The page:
A lot of people can’t wait to try [the plug-in Prius], so it’s understandable that one of our dealers created some confusion recently by taking deposits on future Prius plug-in hybrids. Magnussen’s Toyota in Palo Alto, California was doing what we’ve always encouraged our dealers to do...to listen carefully to their customers and try to meet their needs. Being so close to Silicon Valley, the dealership was getting lots of requests from customers who wanted to buy a plug-in Prius. And since the dealership had confidence Toyota would eventually deliver a great vehicle, they thought it would be a good idea to take deposits and make customers happy. So, while we applaud Magnuessen’s excitement about our future Prius plug-in, we want to be clear that we have not announced a timetable for retail sales.Jalopnik Snap Judgment: Since one or two of us have done tours of duty in the hallowed halls of America's car dealerships, we know that cash money is God there. Faced with customers demanding something that didn't exist, but that the dealer knew would most likely soon exist, Magnussen's did what any money-grubbing auto retailer would have done: they charged folks to get on "the list." Shady? Yeah. Surprising? Not in the least. It's common knowledge that a customer who has left a deposit on something, no matter how small, is much more likely to return to complete the transaction — any transaction. The simple rule of thumb to follow is "don't put a deposit on something that doesn't yet exist." Even...or especially...at a car dealership. Incidentally, Magnussen's also agreed to return all customer deposits for plug-in Priuses, but we wonder how much thumb-twisting on Toyota's part was involved before they agreed to relinquish their precious cash. [Toyota Open Road Blog]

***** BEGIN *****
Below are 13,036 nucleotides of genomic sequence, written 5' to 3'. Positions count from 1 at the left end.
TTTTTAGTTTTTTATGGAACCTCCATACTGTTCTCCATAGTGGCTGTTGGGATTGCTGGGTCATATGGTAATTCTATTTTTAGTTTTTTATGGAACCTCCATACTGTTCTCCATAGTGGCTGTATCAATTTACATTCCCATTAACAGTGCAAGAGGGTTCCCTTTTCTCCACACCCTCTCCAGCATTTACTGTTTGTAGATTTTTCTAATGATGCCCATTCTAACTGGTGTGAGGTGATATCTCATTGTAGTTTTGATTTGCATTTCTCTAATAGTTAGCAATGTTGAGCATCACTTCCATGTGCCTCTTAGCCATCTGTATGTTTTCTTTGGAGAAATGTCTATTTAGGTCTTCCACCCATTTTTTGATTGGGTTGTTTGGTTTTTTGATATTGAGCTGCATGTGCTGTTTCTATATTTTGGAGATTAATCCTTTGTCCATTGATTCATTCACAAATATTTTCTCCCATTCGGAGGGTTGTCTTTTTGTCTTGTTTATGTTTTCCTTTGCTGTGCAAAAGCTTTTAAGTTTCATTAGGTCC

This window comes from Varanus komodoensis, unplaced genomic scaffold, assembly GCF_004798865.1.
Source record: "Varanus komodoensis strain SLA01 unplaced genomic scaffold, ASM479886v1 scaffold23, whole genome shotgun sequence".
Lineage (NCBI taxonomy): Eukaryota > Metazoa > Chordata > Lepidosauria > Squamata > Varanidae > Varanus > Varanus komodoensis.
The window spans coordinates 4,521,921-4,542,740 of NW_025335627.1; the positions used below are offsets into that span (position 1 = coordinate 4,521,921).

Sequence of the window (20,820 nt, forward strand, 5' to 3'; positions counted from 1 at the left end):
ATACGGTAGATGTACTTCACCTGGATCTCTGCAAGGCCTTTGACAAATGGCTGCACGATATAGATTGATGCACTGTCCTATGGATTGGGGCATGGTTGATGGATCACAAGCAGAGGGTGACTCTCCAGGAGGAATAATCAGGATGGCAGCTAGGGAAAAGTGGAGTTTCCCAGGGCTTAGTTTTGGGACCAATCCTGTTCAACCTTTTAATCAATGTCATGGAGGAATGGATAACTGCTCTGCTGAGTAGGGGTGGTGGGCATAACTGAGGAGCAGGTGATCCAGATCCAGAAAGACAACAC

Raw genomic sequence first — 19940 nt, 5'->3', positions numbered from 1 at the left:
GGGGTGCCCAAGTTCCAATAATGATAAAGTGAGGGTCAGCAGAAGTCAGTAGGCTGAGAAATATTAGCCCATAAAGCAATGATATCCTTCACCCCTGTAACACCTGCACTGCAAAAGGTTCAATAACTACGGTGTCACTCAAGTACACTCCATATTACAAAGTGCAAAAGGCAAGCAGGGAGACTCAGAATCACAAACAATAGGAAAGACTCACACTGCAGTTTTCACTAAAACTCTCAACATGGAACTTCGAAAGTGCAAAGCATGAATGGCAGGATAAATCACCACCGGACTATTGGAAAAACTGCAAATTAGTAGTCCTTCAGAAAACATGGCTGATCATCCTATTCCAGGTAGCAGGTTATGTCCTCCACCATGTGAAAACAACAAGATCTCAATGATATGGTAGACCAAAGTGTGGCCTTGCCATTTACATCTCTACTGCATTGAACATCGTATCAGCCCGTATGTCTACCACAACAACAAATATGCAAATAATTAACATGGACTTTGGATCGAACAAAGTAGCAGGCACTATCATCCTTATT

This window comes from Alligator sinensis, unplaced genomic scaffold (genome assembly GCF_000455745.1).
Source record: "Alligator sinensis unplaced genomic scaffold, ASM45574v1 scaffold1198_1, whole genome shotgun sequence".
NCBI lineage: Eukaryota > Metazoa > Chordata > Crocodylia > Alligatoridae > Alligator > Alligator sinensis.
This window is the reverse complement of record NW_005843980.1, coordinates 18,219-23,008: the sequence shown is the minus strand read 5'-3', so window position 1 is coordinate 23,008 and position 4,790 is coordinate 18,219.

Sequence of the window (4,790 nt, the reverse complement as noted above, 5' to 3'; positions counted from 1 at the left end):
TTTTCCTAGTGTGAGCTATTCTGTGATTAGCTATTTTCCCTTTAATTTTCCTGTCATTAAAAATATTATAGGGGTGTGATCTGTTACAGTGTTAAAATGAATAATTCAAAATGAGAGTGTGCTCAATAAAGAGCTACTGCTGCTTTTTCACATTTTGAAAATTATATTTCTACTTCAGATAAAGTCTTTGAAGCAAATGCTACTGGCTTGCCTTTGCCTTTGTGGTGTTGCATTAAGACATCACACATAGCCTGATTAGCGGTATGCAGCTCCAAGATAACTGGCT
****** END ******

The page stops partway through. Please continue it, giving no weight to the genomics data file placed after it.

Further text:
According to Toyota's Open Road blog, Magnussen’s Toyota in Palo Alto, California was "doing what Toyota encourages its dealers to do:" Take customers' money. The Silicon Valley dealership had apparently been deluged with requests for a plug-in Prius hybrid; knowing Toyota was working on such a vehicle, Magnussen's decided to take "deposits" for plug-in Prii, despite the fact that Toyota had not yet announced any timetable for retail sales. Irv Miller, Toyota VP of Corporate Communications, then attempted to spin away Magnussen's shady business practices as a simple case of a dealer trying to make its customers happy. Some choice quotes after the jump.